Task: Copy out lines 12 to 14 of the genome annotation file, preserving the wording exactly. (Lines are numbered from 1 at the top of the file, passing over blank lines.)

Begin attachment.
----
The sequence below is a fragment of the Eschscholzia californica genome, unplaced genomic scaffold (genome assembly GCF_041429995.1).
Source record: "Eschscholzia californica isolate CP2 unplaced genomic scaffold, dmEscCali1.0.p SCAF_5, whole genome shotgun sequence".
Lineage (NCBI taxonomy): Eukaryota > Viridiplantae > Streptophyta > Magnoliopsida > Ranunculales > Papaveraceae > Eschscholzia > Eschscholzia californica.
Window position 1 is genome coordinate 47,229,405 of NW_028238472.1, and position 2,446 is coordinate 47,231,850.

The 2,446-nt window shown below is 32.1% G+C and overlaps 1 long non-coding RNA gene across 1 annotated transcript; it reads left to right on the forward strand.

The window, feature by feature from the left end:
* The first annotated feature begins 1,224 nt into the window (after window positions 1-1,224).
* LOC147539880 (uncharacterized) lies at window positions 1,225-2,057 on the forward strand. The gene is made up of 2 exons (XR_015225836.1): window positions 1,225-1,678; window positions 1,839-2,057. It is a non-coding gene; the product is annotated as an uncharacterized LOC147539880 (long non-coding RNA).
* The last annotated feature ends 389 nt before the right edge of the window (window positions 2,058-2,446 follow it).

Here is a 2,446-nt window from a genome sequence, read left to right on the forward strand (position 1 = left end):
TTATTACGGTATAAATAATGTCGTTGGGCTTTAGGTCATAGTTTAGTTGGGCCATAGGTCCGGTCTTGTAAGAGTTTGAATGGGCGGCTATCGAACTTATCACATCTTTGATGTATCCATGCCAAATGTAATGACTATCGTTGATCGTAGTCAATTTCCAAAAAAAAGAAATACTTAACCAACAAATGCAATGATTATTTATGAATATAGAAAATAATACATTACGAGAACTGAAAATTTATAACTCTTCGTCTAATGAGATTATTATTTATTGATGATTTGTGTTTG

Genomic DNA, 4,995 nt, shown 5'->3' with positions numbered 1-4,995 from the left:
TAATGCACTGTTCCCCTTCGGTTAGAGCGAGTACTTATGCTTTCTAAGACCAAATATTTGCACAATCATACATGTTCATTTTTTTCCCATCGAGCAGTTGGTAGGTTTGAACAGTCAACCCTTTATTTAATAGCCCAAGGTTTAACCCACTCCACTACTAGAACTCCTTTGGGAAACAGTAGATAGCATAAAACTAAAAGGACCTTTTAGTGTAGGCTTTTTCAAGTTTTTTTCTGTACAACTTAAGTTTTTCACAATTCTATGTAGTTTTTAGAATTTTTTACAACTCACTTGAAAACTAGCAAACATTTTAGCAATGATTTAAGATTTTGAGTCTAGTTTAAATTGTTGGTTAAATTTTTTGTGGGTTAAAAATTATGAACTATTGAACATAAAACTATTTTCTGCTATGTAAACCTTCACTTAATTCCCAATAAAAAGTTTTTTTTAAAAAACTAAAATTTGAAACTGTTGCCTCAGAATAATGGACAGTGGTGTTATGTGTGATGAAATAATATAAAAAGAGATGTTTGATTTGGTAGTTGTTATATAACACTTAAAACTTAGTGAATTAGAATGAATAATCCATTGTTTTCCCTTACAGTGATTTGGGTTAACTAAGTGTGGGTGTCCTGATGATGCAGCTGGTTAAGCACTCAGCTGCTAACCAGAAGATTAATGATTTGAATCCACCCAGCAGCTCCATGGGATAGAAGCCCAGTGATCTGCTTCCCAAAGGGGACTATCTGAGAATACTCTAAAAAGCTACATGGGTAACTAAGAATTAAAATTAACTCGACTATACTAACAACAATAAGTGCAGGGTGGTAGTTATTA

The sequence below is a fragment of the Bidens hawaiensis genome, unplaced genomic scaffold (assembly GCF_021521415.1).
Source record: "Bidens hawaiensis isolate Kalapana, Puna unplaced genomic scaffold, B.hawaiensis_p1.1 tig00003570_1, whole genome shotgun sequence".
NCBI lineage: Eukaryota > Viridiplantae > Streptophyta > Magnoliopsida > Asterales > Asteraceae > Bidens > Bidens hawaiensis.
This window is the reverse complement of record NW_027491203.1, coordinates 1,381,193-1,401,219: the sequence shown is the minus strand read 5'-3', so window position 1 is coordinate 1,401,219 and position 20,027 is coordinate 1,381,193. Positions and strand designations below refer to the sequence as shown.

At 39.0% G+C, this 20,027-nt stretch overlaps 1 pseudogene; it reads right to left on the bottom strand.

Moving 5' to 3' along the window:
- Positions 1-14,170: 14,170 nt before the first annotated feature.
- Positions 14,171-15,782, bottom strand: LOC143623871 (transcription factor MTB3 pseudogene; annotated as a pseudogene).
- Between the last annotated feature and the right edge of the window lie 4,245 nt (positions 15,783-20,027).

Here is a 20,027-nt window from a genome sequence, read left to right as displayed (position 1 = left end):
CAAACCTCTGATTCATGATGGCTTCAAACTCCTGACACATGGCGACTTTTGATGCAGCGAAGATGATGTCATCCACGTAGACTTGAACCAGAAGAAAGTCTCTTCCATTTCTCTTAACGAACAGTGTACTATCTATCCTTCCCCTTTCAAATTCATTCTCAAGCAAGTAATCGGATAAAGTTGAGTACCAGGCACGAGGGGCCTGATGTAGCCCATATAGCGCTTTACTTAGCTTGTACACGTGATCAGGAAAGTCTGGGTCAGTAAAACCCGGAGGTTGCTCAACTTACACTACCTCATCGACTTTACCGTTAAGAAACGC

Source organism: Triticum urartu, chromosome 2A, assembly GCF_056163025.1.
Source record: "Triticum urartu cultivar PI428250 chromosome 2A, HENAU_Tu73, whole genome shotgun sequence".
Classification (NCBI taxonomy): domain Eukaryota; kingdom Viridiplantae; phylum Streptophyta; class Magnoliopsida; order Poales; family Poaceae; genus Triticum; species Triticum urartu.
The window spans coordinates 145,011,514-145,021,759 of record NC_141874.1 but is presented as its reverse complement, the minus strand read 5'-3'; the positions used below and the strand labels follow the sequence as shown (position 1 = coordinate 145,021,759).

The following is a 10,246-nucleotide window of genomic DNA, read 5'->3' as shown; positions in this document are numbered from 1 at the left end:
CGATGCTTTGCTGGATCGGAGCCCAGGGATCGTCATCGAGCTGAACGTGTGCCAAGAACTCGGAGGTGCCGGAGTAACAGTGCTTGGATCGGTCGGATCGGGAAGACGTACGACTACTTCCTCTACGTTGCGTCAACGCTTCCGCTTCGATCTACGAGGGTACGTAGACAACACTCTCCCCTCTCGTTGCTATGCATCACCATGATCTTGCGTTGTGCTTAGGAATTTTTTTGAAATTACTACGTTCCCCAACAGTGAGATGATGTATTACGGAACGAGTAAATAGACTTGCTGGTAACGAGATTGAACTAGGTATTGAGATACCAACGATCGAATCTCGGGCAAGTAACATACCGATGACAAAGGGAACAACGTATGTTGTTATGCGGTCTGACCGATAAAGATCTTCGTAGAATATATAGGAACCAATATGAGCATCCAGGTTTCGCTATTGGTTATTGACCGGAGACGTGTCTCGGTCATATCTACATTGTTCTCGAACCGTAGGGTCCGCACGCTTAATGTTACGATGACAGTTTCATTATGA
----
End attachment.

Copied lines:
Genomic DNA, 4,995 nt, shown 5'->3' with positions numbered 1-4,995 from the left:
TAATGCACTGTTCCCCTTCGGTTAGAGCGAGTACTTATGCTTTCTAAGACCAAATATTTGCACAATCATACATGTTCATTTTTTTCCCATCGAGCAGTTGGTAGGTTTGAACAGTCAACCCTTTATTTAATAGCCCAAGGTTTAACCCACTCCACTACTAGAACTCCTTTGGGAAACAGTAGATAGCATAAAACTAAAAGGACCTTTTAGTGTAGGCTTTTTCAAGTTTTTTTCTGTACAACTTAAGTTTTTCACAATTCTATGTAGTTTTTAGAATTTTTTACAACTCACTTGAAAACTAGCAAACATTTTAGCAATGATTTAAGATTTTGAGTCTAGTTTAAATTGTTGGTTAAATTTTTTGTGGGTTAAAAATTATGAACTATTGAACATAAAACTATTTTCTGCTATGTAAACCTTCACTTAATTCCCAATAAAAAGTTTTTTTTAAAAAACTAAAATTTGAAACTGTTGCCTCAGAATAATGGACAGTGGTGTTATGTGTGATGAAATAATATAAAAAGAGATGTTTGATTTGGTAGTTGTTATATAACACTTAAAACTTAGTGAATTAGAATGAATAATCCATTGTTTTCCCTTACAGTGATTTGGGTTAACTAAGTGTGGGTGTCCTGATGATGCAGCTGGTTAAGCACTCAGCTGCTAACCAGAAGATTAATGATTTGAATCCACCCAGCAGCTCCATGGGATAGAAGCCCAGTGATCTGCTTCCCAAAGGGGACTATCTGAGAATACTCTAAAAAGCTACATGGGTAACTAAGAATTAAAATTAACTCGACTATACTAACAACAATAAGTGCAGGGTGGTAGTTATTA

The sequence below is a fragment of the Bidens hawaiensis genome, unplaced genomic scaffold (assembly GCF_021521415.1).